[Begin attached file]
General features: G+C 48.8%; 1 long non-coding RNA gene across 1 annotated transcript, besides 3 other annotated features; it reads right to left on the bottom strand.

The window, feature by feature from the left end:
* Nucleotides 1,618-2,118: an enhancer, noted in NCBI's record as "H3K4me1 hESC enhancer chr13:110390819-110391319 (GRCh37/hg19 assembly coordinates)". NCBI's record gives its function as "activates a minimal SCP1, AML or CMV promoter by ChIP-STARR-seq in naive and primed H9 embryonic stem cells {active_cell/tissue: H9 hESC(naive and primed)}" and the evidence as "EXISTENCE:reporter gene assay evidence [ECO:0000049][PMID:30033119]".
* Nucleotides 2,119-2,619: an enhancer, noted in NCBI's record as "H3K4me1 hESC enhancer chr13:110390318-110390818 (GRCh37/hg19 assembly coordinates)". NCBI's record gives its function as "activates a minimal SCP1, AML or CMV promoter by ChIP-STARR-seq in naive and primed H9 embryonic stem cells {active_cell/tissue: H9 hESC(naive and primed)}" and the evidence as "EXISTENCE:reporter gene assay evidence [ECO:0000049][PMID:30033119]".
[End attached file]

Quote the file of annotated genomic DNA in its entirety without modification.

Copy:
General features: G+C 48.8%; 1 long non-coding RNA gene across 1 annotated transcript, besides 3 other annotated features; it reads right to left on the bottom strand.

The window, feature by feature from the left end:
* Nucleotides 1,618-2,118: an enhancer, noted in NCBI's record as "H3K4me1 hESC enhancer chr13:110390819-110391319 (GRCh37/hg19 assembly coordinates)". NCBI's record gives its function as "activates a minimal SCP1, AML or CMV promoter by ChIP-STARR-seq in naive and primed H9 embryonic stem cells {active_cell/tissue: H9 hESC(naive and primed)}" and the evidence as "EXISTENCE:reporter gene assay evidence [ECO:0000049][PMID:30033119]".
* Nucleotides 2,119-2,619: an enhancer, noted in NCBI's record as "H3K4me1 hESC enhancer chr13:110390318-110390818 (GRCh37/hg19 assembly coordinates)". NCBI's record gives its function as "activates a minimal SCP1, AML or CMV promoter by ChIP-STARR-seq in naive and primed H9 embryonic stem cells {active_cell/tissue: H9 hESC(naive and primed)}" and the evidence as "EXISTENCE:reporter gene assay evidence [ECO:0000049][PMID:30033119]".